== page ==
A Q&A with Kathryn Ott Lovell, Commissioner of Parks & Recreation

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Interview by Alex Vuocolo


When Reimagining the Civic Commons launched in 2015, Kathryn Ott Lovell was the Executive Director of the Fairmount Park Conservancy. She had helped build the organization from a small team interested in promoting the city’s park system to a staff of 25 with an integral role in how the city manages public space.

In January 2016 Mayor Jim Kenney appointed Ott Lovell to be the Commissioner of Philadelphia Parks & Recreation and now she approaches parks and civic assets from a different angle. We sat down to talk about the transition and how her experience with Civic Commons has informed her new role.

To start off, how do you define a Civic Common?

A Civic Common is a public space that provides an opportunity for citizens to come together and connect with one another and their community in a meaningful way.

Before you became Commissioner of Philadelphia Parks & Recreation, you helped launch the Civic Commons initiative. What did you learn from that process? How have you brought that experience into your new job?

It was a tremendous learning experience in a lot of ways. First and foremost, it helped elevate the Conservancy’s work on a national level and to validate our role in the local community as a thought leader. Once I was presented with the opportunity to join the Kenney administration, and learned about this idea of potentially funding civic infrastructure, it really began to feel like it was an opportunity to scale the whole Civic Commons initiative. The Rebuild initiative — a half-billion dollar investment in parks, recreation centers and libraries over the next six years — is really Civic Commons at large. It’s an opportunity to look at our existing civic spaces and to think about how they can be reimagined for the community.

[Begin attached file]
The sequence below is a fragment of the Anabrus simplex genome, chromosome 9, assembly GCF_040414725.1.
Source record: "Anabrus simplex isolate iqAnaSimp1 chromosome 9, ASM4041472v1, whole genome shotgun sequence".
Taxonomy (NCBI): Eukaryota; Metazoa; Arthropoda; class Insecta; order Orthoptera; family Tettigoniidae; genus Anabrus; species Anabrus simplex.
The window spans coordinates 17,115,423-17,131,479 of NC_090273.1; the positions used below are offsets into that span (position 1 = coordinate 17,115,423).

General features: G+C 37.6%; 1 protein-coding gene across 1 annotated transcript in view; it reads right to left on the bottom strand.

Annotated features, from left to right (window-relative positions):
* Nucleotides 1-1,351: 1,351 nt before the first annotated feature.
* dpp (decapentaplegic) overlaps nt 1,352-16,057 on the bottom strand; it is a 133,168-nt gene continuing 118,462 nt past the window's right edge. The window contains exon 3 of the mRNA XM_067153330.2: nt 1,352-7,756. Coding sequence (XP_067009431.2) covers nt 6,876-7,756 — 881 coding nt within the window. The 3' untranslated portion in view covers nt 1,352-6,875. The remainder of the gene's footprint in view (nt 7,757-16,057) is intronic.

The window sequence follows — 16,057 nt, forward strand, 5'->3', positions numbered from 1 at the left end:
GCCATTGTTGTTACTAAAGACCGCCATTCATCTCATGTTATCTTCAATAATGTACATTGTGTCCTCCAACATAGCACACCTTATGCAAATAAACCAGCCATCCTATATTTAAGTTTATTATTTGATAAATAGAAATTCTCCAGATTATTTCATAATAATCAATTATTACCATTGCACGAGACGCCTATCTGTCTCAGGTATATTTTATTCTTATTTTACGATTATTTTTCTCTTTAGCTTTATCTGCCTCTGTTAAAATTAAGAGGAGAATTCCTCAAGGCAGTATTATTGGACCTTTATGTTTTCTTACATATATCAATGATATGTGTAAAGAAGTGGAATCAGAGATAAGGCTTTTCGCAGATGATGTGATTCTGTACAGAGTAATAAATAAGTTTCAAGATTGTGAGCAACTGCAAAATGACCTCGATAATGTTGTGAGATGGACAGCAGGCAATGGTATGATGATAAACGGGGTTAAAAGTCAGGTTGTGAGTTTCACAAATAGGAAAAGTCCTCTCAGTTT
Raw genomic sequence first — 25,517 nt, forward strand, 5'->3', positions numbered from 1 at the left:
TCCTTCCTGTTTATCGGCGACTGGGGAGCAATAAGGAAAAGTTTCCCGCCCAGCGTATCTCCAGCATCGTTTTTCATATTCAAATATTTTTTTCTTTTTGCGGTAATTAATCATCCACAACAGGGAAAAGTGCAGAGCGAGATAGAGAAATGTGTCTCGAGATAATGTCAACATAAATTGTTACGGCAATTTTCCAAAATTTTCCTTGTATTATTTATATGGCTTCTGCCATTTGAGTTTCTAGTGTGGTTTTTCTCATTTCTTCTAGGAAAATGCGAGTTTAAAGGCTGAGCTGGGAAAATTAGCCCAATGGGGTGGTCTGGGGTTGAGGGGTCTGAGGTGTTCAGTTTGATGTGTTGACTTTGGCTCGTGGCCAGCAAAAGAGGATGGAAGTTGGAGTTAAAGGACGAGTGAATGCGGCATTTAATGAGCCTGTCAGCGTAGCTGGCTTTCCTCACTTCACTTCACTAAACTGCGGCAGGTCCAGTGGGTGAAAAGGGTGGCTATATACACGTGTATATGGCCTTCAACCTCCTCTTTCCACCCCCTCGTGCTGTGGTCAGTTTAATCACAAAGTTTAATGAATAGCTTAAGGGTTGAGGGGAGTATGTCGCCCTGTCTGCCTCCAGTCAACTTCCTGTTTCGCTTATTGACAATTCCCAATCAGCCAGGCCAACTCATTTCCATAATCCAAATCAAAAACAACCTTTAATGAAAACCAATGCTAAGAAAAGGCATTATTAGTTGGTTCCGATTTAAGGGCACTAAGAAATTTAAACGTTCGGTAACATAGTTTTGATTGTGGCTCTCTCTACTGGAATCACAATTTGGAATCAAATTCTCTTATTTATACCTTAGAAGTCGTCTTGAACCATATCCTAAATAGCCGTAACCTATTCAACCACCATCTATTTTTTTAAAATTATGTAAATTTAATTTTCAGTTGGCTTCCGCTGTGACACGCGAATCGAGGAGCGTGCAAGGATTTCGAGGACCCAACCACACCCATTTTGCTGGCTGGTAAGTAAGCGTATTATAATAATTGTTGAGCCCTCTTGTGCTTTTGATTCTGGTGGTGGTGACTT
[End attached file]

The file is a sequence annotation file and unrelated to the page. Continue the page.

What specific lessons from Civic Commons have informed the ReBuild initiative?

When you look at how recreation centers were built back in the day, they were really sort of one-dimensional. They had a very singular purpose, and that was to offer people in urban neighborhoods an opportunity to recreate, to play. So they were very pragmatic. But the whole purpose behind them could change to better serve neighborhoods. The whole idea behind the Civic Commons is figuring out how to make these projects important, meaningful assets for the community, as well connect those communities to a broader network. I think that’s a real model for the ReBuild initiative.


One of the main goals of Reimagining the Civic Commons initiative is to get organizations involved with public and civic spaces to work together. How have you tried to collaborate with other city agencies and with the private sector?

I can’t speak to other administrations, but this administration is 110 percent collaborative. I have worked with my counterparts at five or six different agencies, and it is such a wonderful feeling to have colleagues that you can just pick up the phone and say ‘how about we do this, or would you want to be a part of this or could you help?’ There are no egos in this administration, which I find really fascinating. It’s just people who really want to get the work done and support each other. I find that to be totally refreshing.

What projects have you worked on since taking your position that required collaboration?

When I first started, the Mayor proposed this idea for a soccer tournament that would engage the immigrant community where we would form soccer teams and have a huge championship at Citizens Bank Park. I mean, I haven’t played soccer since 1985. How are we going to do this? So we started planning it, doing what we do at Parks & Rec. We could definitely plan the games and the leagues and choose the sites. But then we called the Office of Immigrant Affairs and they handled the outreach. Then we decided to add an art component and we called the [Office of Arts, Culture and the Creative Economy]. You can really just pick up the phone for whatever you need. I think that’s very different from what I experienced in the non-profit sector.

You went from the nonprofit sector to a leading role in city government. What was it like making that leap?